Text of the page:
Interview Question: Prompt
Category : Blog
This question was posed to me in a recent interview. I was given a limit of 1,500 words or less. My initial outline was only around 300 words, and with so much excess, I needed to add more flavor. I feel my response helped me land an interview, which was quite the ‘gauntlet’ as one of my friends put it. It had been a while since I had to go into essay mode, and I felt it’d be such a waste to simply sideline since the opportunity slipped by me more likely due to the interview. I was ‘too seasoned’ (aka too nerdy for the hip cats) and would get bored of the opportunity. I’m sure this was a polite way of saying I was simply to raw or rigid for their corporate rigmarole . If they truly believed I’d get bored, then they might not of realized that the business of geekdom is really my kick, and I never get bored of analyzing marketing methodology. See my response below. Maybe it’ll help one of you out some day. If you’ve got any suggestions, I’d like to hear it.
Unexpectedly, a key partner has scheduled a meeting in your office and expects a top-level presentation of marketing strategy for a game. Your manager is on vacation. What would you do, and what would you need to know to make your decision?
Unexpected key partner visits can pose quite the challenge, but can be extremely rewarding in immediate and future opportunity. When it comes to marketing strategy, anticipation of such situations would be the greatest asset as this type of occurrence is rather commonplace in professional convention and trade events. Of course, before any other factors are to be considered, verification that a presentation in this circumstance complies with our company policy and the terms associated with the contracts of all stakeholders involved in the project. For the sake of this exercise, let’s assume the meeting is to occur in the company building and it falls in compliance with business and contract terms. As a marketing manager, having a marketing strategy at all levels is an essential responsibility, and ownership of that duty will demand a high level of understanding on the marketing direction that can be clearly communicated to the audience. The presentation of a top-level marketing strategy plan could lead to a discussion that becomes a great base for brainstorming with the partner that might lead to new business. As the visitor is a key partner, it would be in the company’s best interest to cooperate and ensure that when we present our strategy that we do so with the idea that anything less than the best rarely ends in success. To that end, though it is always a good sign to take on what might be an incredible opportunity for a strong business partnership, there are several factors that I would confirm before committing to a presentation. The key factors I find most important in this situation are authorization of materials, preparation of the presentation, and awareness of the company.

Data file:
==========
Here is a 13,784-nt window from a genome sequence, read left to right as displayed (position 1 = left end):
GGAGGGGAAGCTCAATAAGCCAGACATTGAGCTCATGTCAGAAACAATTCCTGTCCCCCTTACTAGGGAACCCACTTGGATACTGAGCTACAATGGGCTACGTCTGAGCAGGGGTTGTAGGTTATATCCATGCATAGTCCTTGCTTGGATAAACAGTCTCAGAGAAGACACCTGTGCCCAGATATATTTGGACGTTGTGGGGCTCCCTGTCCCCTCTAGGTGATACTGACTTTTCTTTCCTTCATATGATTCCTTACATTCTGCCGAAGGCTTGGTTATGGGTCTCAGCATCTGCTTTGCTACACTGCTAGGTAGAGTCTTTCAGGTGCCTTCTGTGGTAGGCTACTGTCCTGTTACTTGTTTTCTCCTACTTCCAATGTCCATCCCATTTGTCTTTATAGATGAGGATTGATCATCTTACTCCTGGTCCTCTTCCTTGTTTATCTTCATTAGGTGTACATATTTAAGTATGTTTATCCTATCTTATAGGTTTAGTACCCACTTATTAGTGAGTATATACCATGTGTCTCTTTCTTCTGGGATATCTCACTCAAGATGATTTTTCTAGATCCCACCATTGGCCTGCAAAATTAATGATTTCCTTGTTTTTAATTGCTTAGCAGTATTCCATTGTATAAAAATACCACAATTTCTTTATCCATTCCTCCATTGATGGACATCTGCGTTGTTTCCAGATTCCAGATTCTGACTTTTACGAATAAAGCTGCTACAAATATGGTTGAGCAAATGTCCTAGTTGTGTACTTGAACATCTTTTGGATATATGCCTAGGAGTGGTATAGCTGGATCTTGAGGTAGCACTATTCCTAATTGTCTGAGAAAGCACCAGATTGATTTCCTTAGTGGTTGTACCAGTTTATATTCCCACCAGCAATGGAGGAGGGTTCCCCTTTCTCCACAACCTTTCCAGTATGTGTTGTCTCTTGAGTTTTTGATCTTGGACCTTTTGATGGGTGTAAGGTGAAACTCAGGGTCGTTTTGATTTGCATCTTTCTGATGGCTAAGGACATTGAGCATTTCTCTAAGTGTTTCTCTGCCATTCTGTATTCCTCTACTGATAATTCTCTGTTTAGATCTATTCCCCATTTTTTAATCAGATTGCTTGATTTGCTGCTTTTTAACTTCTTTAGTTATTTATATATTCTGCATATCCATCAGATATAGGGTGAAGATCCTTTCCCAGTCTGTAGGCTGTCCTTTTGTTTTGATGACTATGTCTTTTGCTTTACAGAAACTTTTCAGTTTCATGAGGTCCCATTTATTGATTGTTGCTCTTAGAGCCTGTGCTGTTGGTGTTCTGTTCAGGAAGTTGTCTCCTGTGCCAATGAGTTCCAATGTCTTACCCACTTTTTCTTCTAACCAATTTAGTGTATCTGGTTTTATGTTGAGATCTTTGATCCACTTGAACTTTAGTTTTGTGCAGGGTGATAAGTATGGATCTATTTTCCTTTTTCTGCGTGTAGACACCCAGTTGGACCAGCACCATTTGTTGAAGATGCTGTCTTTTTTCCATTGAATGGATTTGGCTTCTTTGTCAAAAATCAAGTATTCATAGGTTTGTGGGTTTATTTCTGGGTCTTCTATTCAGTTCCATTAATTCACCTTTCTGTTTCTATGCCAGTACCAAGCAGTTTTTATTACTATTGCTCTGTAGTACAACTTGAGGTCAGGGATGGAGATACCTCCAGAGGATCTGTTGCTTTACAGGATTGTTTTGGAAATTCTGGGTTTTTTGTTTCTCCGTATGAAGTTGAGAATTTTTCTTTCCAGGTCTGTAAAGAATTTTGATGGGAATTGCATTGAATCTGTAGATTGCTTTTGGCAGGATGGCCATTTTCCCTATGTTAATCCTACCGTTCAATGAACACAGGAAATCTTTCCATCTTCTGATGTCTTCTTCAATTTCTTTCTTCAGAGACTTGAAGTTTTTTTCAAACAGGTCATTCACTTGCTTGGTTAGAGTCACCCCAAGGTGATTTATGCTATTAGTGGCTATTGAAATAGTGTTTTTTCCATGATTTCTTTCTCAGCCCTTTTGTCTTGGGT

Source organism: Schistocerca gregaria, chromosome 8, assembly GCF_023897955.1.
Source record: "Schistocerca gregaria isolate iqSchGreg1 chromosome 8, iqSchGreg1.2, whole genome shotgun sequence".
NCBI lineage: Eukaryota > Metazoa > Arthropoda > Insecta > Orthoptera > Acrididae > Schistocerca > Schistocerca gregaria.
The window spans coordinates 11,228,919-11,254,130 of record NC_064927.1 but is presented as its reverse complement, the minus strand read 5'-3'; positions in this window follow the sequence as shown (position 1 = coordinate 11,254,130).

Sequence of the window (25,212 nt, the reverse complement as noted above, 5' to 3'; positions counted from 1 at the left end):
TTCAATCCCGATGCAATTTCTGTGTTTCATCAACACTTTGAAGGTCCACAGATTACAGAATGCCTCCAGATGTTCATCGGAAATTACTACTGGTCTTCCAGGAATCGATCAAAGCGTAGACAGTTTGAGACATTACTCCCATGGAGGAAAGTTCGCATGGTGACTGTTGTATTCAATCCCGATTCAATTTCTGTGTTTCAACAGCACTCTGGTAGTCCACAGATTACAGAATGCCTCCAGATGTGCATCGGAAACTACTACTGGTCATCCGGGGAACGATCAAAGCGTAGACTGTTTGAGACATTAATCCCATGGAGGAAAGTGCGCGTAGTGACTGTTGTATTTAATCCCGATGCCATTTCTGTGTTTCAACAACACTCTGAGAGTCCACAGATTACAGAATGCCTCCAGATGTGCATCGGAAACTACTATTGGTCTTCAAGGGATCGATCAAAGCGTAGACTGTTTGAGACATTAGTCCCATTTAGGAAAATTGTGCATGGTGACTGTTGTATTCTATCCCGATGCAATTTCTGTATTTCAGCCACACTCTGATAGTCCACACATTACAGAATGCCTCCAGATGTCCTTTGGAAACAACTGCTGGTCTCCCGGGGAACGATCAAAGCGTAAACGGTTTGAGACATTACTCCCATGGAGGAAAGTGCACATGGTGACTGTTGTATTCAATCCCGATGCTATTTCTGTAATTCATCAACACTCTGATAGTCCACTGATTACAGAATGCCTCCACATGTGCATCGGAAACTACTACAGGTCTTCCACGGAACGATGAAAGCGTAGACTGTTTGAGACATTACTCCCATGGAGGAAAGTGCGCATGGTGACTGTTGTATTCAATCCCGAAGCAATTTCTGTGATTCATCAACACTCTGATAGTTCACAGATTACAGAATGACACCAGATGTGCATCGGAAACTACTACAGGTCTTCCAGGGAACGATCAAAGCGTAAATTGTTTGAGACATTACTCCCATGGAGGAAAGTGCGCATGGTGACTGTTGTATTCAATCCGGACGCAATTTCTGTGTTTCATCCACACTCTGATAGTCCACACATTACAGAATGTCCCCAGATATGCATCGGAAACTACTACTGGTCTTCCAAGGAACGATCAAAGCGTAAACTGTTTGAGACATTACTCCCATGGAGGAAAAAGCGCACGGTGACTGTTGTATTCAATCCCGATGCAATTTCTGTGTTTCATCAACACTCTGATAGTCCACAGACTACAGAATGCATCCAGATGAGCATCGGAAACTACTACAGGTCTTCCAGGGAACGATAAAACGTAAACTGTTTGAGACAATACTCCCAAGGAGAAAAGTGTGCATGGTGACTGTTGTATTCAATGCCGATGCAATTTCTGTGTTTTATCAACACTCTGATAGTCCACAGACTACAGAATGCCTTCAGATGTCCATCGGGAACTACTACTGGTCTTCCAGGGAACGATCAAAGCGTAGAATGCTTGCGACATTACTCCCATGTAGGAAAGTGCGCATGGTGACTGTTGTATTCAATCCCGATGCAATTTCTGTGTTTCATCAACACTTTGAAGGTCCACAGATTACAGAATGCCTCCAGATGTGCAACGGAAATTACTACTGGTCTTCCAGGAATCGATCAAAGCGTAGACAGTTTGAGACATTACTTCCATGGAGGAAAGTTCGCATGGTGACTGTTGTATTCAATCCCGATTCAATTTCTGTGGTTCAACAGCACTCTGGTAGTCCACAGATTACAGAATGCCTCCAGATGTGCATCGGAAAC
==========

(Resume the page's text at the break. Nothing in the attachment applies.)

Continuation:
The flow of information is now more important than ever as timing plays a critical role in the momentum of promotion and business success in general. With the incredible value of licenses today, secrecy is a highly coveted asset. As this marketing strategy would be regarding a specific game, I would need to ensure that any focused information presented including license assets, schedules, budgets and all other marketing matters be authorized to share by both internal and external stakeholders. The premature reveal of any data before its authorization may present unnecessary risk of jeopardizing our relationship with licensors, distribution partners, and possibly the visiting party if something shown be met with critical complaints when still in development. Learning this lesson the hard way a few years ago, I had built a marketing plan around one of Japan’s most popular monthly release programs of competitively priced figure collections that were originally made to be redeemable through crane game arcade machines. My division was charged with creating a domestic program that could sell figures at a retail level as crane games are not as accessible in North America. Clients and partners were eager to hear more as it involved several popular licenses in the Japanese pop culture genre that had been evergreen or were quickly gaining momentum. These products were promoted to be targeting older teens to young adults who were tech savvy, socially connected, interested in animation and gaming, and appreciated collectibles. All the marketing numbers were set including offer dates, monthly wave release schedule, product copy, negotiated costs, client specific marketing strategies and promotional opportunities. Clients liked what they heard, they liked the calculations, but clients weren’t able to actually see the products or concepts of the actual product as images were not available due to licensor restrictions. This was proclaimed by clients and by our lead sales representatives as the single most critical component of the campaign. The program worked well in Japan as the distribution went to partners who had built a trust with the company in the confidence that the product quality was always going to be of high standard. For the most part, that was true, and that enabled the manufacturer the ability to offer products simply by name in advance of a public reveal forgoing the need for an image. However, when offering this same product line to a national chain store merchandiser in a different global region, success was limited. To resolve this, we had to reassess our strategy with our key product producer in Japan, and create a plan that allowed the proper release of image assets in a timely manner. This alignment laid down a path for our sales division to successfully secure big unit opportunities for future quarterly offers.